What's the Connection Between Awful Ads and Awful News Media?

It's not a secret that television coverage of political campaigns has been atrocious for a long time. Not only is there not enough time spent on the campaigns, but the limited time that is spent often goes to the standard "horse race," insider-baseball "who's up and who's down" style of journalism. In a previous rant I called this lazy journalism.

The connection to the awful ads should be obvious: if the news media are not adequately telling the stories of the campaigns, it's up to the campaigns themselves to do it. That actually provides two additional benefits to the news media: (1) an economic windfall for them as the cumulative campaign spending on television ads can total millions of dollars in midterm and presidential election years; and (2) a reinforcement of the lazy journalism as often the over-the-top ads become the topic of campaign coverage. It's a truly miserable system that does little to educate voters, little to motivate voter turnout (some might even argue that the negativity of the system discourages turnout, especially among  younger voters), and little to promote the overall health of our representative democracy. Way back in 2002 the Wisconsin Democracy Campaign referred to this system as "Gouging Democracy in Wisconsin," a label that fits even better today.

What's the Alternative?

First, I am under no illusion that the incestuous relationship between television stations, public relations outfits, and hijacked campaigns that have produced this system will change overnight. With "express advocacy" groups spending a record amount of money in Wisconsin this year, most of it on ad buys, it's not likely that profit driven television stations will discover their public interest conscience anytime soon. So this corrupt system is deeply entrenched, generally benefits incumbents, and is not the kind of issue that is easy to mobilize the masses to rise up against. Even worse is the fact that the Trump years have turned the Tragic Frame into a kind of National Religion with people on all sides looking for evil lurking in every corner, a horrid state of affairs that further empowers the tragic frame enabling Churches of the Almighty Dollar (i.e. local and national television stations).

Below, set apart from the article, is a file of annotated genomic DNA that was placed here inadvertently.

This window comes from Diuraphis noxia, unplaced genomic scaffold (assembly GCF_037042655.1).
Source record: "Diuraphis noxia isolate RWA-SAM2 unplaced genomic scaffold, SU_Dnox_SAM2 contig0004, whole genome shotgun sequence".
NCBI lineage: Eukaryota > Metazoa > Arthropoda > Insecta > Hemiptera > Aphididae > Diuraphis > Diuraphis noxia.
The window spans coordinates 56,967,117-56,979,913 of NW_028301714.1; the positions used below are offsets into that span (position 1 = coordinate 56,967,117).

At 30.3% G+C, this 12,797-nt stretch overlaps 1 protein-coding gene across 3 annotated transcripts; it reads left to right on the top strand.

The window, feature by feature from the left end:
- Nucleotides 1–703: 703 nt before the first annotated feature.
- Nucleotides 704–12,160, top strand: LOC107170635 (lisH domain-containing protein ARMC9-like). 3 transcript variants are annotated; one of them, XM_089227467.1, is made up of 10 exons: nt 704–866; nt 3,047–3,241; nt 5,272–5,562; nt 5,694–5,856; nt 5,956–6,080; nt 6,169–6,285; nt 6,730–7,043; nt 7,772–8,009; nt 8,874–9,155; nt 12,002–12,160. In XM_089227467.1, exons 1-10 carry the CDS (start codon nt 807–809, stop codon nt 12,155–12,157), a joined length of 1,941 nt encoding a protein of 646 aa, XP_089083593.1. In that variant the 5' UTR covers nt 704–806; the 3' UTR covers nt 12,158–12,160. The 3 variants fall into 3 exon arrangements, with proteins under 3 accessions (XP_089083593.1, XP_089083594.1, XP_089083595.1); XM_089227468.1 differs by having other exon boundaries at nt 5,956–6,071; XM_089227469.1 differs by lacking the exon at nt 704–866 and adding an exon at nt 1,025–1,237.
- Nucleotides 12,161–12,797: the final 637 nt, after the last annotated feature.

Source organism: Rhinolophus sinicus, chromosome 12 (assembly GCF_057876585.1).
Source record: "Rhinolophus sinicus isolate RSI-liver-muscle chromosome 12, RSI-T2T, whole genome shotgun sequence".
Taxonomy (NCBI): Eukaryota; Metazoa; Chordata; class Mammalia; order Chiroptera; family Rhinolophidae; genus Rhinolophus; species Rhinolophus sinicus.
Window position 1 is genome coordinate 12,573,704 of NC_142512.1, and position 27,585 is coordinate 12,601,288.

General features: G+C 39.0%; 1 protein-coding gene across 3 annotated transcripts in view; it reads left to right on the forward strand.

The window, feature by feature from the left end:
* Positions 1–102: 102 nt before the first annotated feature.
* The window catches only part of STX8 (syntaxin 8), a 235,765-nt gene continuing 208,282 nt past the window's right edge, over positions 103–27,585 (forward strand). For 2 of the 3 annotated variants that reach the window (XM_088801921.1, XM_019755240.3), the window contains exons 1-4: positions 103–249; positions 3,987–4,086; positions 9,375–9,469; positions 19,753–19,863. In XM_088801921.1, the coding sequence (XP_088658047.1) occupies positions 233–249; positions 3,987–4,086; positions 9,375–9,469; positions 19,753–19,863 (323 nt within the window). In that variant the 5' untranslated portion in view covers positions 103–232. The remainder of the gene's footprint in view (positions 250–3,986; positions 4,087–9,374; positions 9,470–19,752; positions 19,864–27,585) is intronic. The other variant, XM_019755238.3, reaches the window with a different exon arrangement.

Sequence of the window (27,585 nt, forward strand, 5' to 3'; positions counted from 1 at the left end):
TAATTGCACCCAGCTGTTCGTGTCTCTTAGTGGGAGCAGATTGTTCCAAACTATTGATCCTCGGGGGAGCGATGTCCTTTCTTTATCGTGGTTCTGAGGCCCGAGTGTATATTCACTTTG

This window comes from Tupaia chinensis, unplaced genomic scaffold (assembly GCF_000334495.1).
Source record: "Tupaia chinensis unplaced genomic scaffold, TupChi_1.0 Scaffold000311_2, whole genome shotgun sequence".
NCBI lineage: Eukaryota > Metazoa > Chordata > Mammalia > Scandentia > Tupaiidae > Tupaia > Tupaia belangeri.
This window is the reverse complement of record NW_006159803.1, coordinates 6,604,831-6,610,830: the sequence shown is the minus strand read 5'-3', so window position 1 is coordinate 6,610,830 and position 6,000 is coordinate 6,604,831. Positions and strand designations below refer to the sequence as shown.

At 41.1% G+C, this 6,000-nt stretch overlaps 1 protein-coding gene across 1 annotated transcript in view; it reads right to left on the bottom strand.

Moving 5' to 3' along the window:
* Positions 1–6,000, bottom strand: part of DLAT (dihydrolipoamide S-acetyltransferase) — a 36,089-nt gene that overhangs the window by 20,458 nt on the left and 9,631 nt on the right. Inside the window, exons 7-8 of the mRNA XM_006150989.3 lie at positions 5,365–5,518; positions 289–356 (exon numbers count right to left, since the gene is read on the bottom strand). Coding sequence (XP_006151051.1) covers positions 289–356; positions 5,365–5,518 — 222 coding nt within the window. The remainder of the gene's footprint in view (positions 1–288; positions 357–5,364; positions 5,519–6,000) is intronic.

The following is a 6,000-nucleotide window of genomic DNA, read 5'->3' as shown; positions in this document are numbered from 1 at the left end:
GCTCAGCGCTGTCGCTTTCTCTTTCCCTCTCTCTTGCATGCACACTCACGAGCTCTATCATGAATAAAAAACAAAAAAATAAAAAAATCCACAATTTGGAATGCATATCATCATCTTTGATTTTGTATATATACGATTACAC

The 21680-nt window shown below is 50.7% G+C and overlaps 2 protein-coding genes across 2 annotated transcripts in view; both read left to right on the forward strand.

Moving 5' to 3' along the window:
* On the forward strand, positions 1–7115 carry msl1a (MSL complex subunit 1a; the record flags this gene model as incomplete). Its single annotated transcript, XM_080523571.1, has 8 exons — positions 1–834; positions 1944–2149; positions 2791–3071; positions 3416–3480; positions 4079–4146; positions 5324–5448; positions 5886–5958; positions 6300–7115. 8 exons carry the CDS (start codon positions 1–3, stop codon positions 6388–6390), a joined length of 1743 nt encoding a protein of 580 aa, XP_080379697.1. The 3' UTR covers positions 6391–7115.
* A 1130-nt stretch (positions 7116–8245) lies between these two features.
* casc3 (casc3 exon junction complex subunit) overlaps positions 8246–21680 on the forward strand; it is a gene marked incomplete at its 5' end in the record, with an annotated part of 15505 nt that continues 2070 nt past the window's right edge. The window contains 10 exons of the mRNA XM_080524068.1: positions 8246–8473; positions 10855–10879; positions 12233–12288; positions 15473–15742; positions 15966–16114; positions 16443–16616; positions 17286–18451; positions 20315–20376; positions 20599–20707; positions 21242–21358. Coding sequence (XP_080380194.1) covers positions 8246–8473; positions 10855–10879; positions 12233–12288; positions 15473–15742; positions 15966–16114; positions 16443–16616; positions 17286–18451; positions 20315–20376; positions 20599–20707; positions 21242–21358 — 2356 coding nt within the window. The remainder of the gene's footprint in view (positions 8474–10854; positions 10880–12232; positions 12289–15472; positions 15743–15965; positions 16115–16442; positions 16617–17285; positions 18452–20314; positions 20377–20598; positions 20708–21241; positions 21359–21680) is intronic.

But let's dream of what a better way might look like. Take the race for Wisconsin Senate District 19. The incumbent Republican is Roger Roth, and the Democratic challenger is Lee Snodgrass. Because of the differences between the candidates, the race could have provided an excellent opportunity for the local television networks to use it as a vehicle for voter education. Television stations seriously interested in fulfilling their public interest function could have, over a period of several weeks and at no cost to the candidates or campaigns:

*Identified and explained the major issues of concern to voters in the 19th District.
*Invited Roth and Snodgrass on repeatedly to explain, in their own words, their positions on each of these issues.
*Fact checked their statements.
*Examined the record of the incumbent on the issues and relevant prior experiences of the challenger.
*Hosted at least one town hall style debate that allowed for questions exclusively from people residing in the district.
*NOT RUN ADVERTISING FROM ANY CANDIDATE, PAC, or DARK MONEY interests. (Television stations can only be compelled to run ad for candidates seeking the federal offices of President, Vice-President, House, and Senate. They have complete control over how to handle advertising for state and local offices. See a good summary of the rules here.)

WHBY radio has done a decent job of covering Roth v. Snodgrass, including a live forum hosted by Josh Dukelow for his "Fresh Take" program. If we had more of this type of coverage, across a variety of media, there would be no need for advertising.

What happened in reality is that the 19th Senate District race received very little coverage on television, and so consequently it was left to the campaigns and the special interests to get the race on the air. While the ads in that race have not been excessively vitriolic or nasty, like all ads they simply cannot do much more than provide viewers with general feelings about the candidates. But much worse than that is the fact that whoever wins that race is ultimately beholden to the interest groups paying for the ads. If the local news media took their public interest responsibility seriously, candidates could be freed from the pressure of having to accept support from groups able to afford to get them media exposure.

So what came first? The awful ad or the awful media? Given the lack of adequate campaign coverage that forces candidates to buy time to tell their story, the clear answer is the awful media.

Final Word: If you are interested in the Roth v. Snodgrass race, a race that's critical in determining which party will control the state Senate, do yourself a favor and watch this mid-October League of Women Voters Forum: